biking under the influence



biking under the influence

Arrest in Warwick for biking under the influence.

First thought: the real crime here is that his bike is a “Roadmaster.” 😉

More importantly: it’s good that bicyclists in Warwick are treated as vehicle operators, with the responsibilities thereof. I do wonder, though, if the City of Warwick respects the rights as well. Any Warwick (or other) residents who can tell us more about how the City of Warwick treats bicycling in general?

11 thoughts on - biking under the influence

  • Reply Feb 18, 2009 at 5:05 am

    Wow, the first ticket I've heard of a cyclist receiving anywhere in Rhode Island, since I moved here just over 10 years ago.

    This is one of those times when I wish I knew more about the law. I'm really curious to see whether or not this charge will stick. Is it actually against the law for someone to ride a bike while intoxicated? Also, what punishment can the court impose, a fine? I've often wondered whether they could actually apply points to someone's driving license for an offense on a bicycle. You aren't required by law to have a license to ride a bicycle, but if you do have a license… From what the article said, it certainly sounds like the police could press some charge, but I wonder whether DUI/DWI can be made to stick.

  • Alan Barta
    Reply Feb 18, 2009 at 9:31 am

    Warwick treats bicyclists with utter contempt.

    Ever try riding a bike on Bald Hill Road, Centerville Road, East Avenue, Post Road, Warwick Avenue? None of the citiy's major thoroughfares are bikeable, except for Sandy Lane and sections of West Shore Road. This is in direct violation of federal mandates.

    “There is no question that conditions for bicycling and walking need to be improved in every community in the United States; it is no longer acceptable that 6,000 bicyclists and pedestrians are killed in traffic every year… and efficient modes of travel have been made difficult and uncomfortable. United States Department of Transportation is committed to doing all it can to improve conditions for bicycling and walking and to make them safer ways to travel.” Federal Highway Administration, January, 1999.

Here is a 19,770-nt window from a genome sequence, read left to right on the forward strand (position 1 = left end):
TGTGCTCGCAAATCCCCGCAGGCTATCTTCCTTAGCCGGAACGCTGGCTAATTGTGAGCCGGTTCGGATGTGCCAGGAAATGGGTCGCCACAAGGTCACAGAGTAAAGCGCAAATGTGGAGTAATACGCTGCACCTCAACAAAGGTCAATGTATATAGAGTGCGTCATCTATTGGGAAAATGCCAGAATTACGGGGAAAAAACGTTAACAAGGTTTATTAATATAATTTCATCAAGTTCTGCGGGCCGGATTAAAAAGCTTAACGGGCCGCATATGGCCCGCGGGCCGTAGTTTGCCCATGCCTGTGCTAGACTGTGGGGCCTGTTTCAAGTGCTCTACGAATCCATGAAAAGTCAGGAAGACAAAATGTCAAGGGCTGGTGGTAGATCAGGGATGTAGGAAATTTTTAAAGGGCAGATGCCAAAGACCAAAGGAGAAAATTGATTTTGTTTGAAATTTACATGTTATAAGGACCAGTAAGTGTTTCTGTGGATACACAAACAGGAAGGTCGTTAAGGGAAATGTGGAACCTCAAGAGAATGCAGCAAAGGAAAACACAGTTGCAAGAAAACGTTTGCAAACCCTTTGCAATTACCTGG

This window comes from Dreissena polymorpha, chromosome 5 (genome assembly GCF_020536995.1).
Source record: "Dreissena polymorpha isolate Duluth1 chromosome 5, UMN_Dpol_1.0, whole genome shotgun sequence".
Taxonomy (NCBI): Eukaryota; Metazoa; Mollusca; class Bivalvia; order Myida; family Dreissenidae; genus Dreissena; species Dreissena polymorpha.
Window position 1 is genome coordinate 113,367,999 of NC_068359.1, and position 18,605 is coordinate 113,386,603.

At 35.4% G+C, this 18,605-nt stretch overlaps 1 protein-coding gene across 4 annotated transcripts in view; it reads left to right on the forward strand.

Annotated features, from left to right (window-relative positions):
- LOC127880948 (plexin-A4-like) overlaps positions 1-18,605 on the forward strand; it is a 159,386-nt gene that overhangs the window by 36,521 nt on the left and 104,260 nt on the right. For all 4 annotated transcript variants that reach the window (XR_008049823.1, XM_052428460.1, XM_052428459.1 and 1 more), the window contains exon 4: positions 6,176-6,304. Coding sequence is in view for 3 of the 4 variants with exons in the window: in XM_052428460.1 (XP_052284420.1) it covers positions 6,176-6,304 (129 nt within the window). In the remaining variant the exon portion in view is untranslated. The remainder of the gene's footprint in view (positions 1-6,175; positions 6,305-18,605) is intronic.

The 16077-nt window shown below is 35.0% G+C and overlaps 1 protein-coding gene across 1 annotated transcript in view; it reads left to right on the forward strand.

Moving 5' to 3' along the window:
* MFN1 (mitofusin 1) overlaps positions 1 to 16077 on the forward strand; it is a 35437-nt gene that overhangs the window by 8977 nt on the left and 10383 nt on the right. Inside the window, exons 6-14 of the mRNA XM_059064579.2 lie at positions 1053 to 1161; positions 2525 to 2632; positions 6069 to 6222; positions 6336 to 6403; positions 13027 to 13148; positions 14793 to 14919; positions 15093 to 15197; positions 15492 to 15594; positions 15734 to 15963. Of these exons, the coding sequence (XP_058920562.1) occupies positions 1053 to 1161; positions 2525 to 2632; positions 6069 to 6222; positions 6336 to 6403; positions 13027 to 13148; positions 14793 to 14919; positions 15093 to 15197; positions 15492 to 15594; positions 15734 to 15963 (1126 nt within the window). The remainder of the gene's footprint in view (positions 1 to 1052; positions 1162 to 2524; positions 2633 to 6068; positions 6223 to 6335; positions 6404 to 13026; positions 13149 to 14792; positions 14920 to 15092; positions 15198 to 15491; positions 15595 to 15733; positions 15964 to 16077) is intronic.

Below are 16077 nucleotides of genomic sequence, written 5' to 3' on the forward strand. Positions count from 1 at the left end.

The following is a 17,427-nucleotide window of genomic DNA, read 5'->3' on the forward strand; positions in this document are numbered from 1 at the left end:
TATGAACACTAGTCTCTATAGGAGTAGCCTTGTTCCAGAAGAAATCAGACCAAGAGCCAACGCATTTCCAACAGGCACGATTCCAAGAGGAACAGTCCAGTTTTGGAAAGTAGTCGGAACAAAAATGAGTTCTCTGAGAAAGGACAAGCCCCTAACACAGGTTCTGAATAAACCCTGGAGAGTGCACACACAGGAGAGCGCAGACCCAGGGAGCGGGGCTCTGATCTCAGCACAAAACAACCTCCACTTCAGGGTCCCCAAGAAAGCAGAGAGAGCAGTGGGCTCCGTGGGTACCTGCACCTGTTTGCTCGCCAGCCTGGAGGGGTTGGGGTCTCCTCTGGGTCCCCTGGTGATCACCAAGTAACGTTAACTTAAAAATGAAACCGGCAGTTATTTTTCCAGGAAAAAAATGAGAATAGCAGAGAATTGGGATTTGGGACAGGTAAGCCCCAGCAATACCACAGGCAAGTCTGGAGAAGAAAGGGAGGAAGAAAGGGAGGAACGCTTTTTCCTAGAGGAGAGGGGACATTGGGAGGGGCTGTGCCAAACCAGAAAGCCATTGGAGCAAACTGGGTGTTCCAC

It's 10 year later and we're still waiting.

  • Dennis
    Reply Feb 18, 2009 at 1:18 pm

    After speaking with an officer, I came away with 3 points…

    1. DUI refers to operating a "motorized vehicle", so bikes are not covered.

    2. The commonly used term of "public intoxication" is not legal offense. Apparently, I can be drunk as a skunk, standing on the sidewalk downtown, and as long as I don't break any OTHER law I'm just a harmless drunk

    3. While riding a bike after drinking to excess might be a terrible idea, the only ticket I'm going to get might be based upon my swerving into traffic or some other behavior.

    It is nice to see more people riding a bike and even the attention that we get when bike riders do stupid things. We might expect to see more of this as more people hop on a bike.


  • Reply Feb 18, 2009 at 1:31 pm

    Actually, under state law, the police have every right (and obligation) to arrest someone operating a bicycle while drunk. Unfortunately (but unsurprisingly), the officer you spoke with was misinformed.

    See the following:

    "Every person riding … a vehicle by human power shall be granted all of the rights and shall be subject to all of the duties applicable to the driver of any other vehicle…"

    That includes operating a vehicle while intoxicated.

  • Reply Feb 19, 2009 at 5:33 pm

    I much prefer someone drunk on a bike than drunk aiming deadly automotive mass.

    A bicycle is NOT a vehicle (anywhere but RI). On a bike you're just a quick pedestrian. The standard among law officers has always been, "If you can walk home, we won't bust you." A drunk in a gutter or propped seated against a wall will be collected to sleep it off in jail, mostly for their own protection. Therefore, someone riding a bike obviously can propel themselves well enough.

    All I ever hear on this forum is people trying to preserve road access for motorists. What kind of a bike forum is this? I don't really care much for motorists. They hate anything and everyone in their way. They buy VEHICLES to go fast, then get frustrated when they can't on overcrowded roads. For what they're paying, on average $7,600 per year, can you blame them? I choose not to always drive because it adds to the gridlock, disturbs serenity, impoverishes people globally, poisons groundwater and oceans, pollutes the air, results in wars. More bicyclists visibly around will urge motorists to likewise give it up or learn patience and share the lanes.